Apparently size does matter. Given Euphrosine’s bottle volume, the letters displaying of the alcohol content must measure at least 2 mm high in order to meet ALFD standards. And as Haas has had to learn the hard way, don’t even think about messing with those abbreviations, those periods or that slash.


Given how allergic we’ve become as a society, it’s probably a good thing that ALFD regulations require that consumers know about ingredients before imbibing.

However, what amuses Haas is that the back label for his regular, clear Euphrosine #9 gin reads “100% Grain Neutral Spirits.” Yet when Haas later submitted the same commodity statement for his amber Barrel-Finished Reserve, the phrase was met with a “needs correction” stamp from his ALFD examiner. Haas’s second attempt, “100% Neutral Spirits Distilled From Grain,” passed muster. To-may-toe. To-mah-toe.


Can you guess which ALFD category such descriptions would fall under?

See answer below.*


Not to be confused with the Brand Name or the Fanciful Name.


Perhaps the most straightforward of any of the mandatory labeling categories, except for the fact that it involves the pesky, ever-elusive metric system.


If you’re thinking that this warning looks like every other health warning, you’d be correct. This required label element must begin with bolded capital letters, must continue in unbolded caps, must appear as a continuous paragraph, must be clearly off set from the other label elements, must appear in a contrasting color from the background, must meet a minimum size requirement based on bottle volume, etc.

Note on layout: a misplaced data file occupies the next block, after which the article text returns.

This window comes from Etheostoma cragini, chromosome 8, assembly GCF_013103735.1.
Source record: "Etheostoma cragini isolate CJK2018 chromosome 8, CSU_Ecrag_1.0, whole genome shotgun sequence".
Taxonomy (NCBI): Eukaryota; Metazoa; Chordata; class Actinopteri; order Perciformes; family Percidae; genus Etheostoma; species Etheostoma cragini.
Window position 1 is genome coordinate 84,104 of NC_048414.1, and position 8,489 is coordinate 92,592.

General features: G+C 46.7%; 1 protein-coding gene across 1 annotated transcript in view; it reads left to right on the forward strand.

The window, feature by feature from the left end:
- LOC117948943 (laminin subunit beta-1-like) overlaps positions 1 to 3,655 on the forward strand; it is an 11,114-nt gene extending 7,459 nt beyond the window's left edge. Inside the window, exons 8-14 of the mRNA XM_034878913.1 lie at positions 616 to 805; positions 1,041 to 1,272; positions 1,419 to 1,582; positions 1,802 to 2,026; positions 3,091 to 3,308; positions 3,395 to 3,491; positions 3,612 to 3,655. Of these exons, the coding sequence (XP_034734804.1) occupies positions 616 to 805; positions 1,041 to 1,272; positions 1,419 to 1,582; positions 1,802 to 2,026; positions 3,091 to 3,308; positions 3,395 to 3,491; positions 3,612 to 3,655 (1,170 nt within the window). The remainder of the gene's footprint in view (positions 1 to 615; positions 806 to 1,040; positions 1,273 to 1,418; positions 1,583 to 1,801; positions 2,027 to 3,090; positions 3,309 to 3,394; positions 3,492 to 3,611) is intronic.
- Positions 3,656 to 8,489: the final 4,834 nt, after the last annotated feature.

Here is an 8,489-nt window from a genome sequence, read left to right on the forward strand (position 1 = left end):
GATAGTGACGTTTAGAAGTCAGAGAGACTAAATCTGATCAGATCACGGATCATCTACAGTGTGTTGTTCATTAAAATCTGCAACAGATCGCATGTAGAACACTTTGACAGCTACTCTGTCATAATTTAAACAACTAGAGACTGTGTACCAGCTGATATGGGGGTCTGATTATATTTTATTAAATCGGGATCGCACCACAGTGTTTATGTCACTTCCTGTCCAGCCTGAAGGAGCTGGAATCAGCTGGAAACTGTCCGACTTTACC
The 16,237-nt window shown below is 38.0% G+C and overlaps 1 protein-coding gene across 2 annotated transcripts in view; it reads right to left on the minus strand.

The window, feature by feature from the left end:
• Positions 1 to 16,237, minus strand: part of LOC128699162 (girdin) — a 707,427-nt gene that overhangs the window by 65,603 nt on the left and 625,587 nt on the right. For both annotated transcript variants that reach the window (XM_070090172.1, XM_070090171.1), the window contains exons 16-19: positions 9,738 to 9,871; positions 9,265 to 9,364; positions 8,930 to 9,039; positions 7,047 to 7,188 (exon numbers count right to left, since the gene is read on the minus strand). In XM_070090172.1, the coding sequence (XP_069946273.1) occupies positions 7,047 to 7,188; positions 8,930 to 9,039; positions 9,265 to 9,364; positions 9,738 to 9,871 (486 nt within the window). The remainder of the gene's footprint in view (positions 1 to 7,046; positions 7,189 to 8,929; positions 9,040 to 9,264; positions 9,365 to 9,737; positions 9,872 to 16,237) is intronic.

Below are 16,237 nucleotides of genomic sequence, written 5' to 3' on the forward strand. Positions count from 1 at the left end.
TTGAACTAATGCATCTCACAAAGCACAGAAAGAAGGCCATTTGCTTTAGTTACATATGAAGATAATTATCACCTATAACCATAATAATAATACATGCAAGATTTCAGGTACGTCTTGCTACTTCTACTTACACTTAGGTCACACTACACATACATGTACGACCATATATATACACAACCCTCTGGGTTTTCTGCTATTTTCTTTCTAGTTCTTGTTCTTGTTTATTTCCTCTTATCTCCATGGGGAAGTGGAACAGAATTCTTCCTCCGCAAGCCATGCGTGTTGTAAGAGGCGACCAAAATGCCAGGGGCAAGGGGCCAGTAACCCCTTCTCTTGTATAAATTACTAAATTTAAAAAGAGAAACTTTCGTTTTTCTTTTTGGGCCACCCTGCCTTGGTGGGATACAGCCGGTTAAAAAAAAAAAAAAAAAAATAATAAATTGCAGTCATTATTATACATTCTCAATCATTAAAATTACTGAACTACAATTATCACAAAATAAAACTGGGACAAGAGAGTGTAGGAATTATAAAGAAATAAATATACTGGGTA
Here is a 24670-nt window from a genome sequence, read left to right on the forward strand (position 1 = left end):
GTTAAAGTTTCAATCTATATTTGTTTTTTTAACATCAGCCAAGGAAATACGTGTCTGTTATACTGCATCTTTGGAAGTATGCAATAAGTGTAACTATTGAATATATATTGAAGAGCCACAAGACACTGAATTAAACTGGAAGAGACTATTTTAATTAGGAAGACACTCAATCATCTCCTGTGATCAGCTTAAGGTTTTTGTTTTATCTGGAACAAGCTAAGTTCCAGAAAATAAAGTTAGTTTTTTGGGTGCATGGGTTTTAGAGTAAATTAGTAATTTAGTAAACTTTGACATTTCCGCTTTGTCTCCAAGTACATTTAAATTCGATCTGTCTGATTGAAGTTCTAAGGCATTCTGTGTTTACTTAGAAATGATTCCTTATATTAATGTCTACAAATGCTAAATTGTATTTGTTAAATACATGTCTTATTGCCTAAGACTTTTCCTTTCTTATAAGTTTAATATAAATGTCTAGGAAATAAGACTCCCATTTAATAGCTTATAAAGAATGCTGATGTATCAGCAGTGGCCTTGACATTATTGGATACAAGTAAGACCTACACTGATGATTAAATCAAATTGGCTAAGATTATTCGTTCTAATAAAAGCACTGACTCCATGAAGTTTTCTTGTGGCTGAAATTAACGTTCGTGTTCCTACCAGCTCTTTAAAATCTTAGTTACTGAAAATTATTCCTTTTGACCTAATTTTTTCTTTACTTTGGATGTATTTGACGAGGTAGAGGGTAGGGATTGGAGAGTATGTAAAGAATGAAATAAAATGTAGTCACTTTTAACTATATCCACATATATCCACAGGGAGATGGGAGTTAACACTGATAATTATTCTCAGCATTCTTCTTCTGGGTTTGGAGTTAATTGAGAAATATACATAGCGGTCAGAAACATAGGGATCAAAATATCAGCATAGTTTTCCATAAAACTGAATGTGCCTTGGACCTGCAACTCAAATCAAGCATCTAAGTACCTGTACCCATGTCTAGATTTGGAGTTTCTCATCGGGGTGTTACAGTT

“Look closely,” advises Haas when reading the name and address. If the word “distilled” doesn’t appear, it’s likely the spirit was purchased elsewhere and simply bottled at the company’s address.

Haas explains that such distinctions have become contentious within whiskey circles, especially among outraged purists, as it’s now possible for a whiskey to be distilled, bottled and aged by three different companies in three different locations. So while the ALFD linguistically cracks down in other areas, certain exemptions can allow for misdirection.

“Puffery means that a bottle can tout itself as Texas whiskey on the front label in order to appeal to a certain consumer demographic,” Haas says, “when in fact the actual whiskey was made in Tennessee.” He notes that even terms such as “made by” or “produced” should not be taken to mean “distilled and bottled” as any variation to the spirit, whether it be color, flavor or dilution, allows a company to proclaim itself a maker or producer.


While not required by ALFD regulations, Haas notes that UPCs are a necessity for distillers intent on staying in business. The bar code is invaluable to retailers as it allows them to track inventory with each purchase and to re-order when stock becomes low. *Puffery!

Rather than its current “casked” lingo, Haas’ first back label described Euphrosine #9 as “barrel-conditioned for several months.” However, just as with the frontside label, the term “conditioned” was nixed by the ALFD for its association with aging, a characteristic not recognized when it comes to gin. If only the rest of us could be so lucky.

* Feeling like your own stock of Euphrosine #9 has become perilously low? You can find Atelier Vie’s superb “sipping gin” at many New Orleans locations, including Elio’s Wine Warehouse, Keife and Co., Pearl Wine Co. and Whole Foods.

Article from Edible New Orleans at